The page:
Mary: Yeah. So for me it started as a kid, so you don’t really know what’s going on in hindsight is 20/20, but I started to get really bad migraines when I was in second grade and they were almost weekly, and you’d go to school and you’d be in a lot of pain. And unfortunately, the nurse, if you don’t have a fever, they’d think you’re sort of making up the pain. So as a kid I always felt a little bit betrayed. Luckily, my mom always believed me with my headaches because she also had migraines. But they would get so bad that there would be like projectile vomits. So I just sort of dealt with having migraines as a kid. And when I would go to the doctor, they wouldn’t really have an answer for my mom and essentially tell me that I must be making it up in some way or causing the headaches to some sort of stress. And I had a pretty chill childhood, so I never really bought into that.

And over time, the migraines then went over to also having skin issues really bad, something called dermatographia where you scratch onto your skin, it raises up, and then moving into having really awful hormone issues and having… always felt like heaviness behind my eyes. And then into my 20’s, weight fluctuations and having doctors want to test you and try to diagnose you with lupus, with cancer, with mercury toxicity, with basically throwing darts and never really looking towards the gut. And it wasn’t until I came upon the TED Talk by Dr. Terry Wahls about “Minding Your Mitochondria” that it all started to make sense. And at that same time, I was sending out my own lab work for auto-immune testing for gluten intolerance. And I’d already received a blood test for that when I was in one of my hundreds of doctor appointments, and those all came back negative. Then I had learned that blood tests for that at the time could be 60% or up to 60% inclusive.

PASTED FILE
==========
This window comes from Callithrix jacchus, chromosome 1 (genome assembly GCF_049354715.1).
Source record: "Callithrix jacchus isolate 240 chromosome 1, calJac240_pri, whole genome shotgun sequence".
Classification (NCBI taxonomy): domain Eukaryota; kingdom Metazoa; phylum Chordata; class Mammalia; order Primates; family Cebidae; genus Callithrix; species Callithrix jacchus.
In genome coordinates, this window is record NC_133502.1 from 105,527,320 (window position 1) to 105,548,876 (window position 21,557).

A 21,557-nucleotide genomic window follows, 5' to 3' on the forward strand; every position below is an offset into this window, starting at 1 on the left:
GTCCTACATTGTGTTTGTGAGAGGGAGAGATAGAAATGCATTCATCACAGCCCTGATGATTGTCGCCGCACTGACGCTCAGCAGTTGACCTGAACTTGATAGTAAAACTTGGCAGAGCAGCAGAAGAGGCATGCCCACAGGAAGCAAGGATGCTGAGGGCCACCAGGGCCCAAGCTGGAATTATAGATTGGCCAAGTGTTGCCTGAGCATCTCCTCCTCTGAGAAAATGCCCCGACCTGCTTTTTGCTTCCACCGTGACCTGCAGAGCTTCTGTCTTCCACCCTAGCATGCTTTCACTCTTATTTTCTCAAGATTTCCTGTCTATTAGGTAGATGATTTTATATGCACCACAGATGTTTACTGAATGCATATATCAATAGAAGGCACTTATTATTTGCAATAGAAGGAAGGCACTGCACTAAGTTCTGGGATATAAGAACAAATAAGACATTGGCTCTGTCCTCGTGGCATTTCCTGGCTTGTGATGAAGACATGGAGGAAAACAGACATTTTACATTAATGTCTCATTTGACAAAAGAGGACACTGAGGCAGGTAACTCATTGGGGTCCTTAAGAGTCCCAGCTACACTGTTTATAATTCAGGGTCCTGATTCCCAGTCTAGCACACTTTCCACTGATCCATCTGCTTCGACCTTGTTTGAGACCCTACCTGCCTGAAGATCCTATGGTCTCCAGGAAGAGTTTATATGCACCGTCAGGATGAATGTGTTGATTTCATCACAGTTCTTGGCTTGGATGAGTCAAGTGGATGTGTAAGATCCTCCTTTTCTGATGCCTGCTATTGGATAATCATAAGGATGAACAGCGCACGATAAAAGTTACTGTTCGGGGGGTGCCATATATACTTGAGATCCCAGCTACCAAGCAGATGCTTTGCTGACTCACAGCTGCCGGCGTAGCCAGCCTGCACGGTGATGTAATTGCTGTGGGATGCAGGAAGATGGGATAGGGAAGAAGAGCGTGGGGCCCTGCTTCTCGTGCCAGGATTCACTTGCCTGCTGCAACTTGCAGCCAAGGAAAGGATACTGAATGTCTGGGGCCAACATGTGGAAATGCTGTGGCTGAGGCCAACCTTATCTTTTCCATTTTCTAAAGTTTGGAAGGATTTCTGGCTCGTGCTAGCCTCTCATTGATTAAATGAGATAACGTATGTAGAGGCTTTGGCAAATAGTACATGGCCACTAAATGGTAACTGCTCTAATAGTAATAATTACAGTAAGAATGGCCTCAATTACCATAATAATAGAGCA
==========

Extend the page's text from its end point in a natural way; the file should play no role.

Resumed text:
So I was doing a stool test that unfortunately wasn’t covered by insurance at the time. It was pretty expensive but worth it. And I was expecting a gluten intolerance because I had already started to remove that from my diet after I learned what I did in that TED Talk. I started to feel better, but it came back and said that I was actually full-blown Celiac, but then also intolerant to casein and soy. So for me, that was the greatest day of my life because I had answers and from then on never really looked back. And that’s a short story.

Katie: It’s amazing, and I know that you live the life. And I can only imagine though because I had food allergies as well but never to the degree that you have. You said that’s the greatest day of your life, but was there also like a sense of loss at all that day, like finding out you would never eat those foods again, or were you able to just make that mental shift?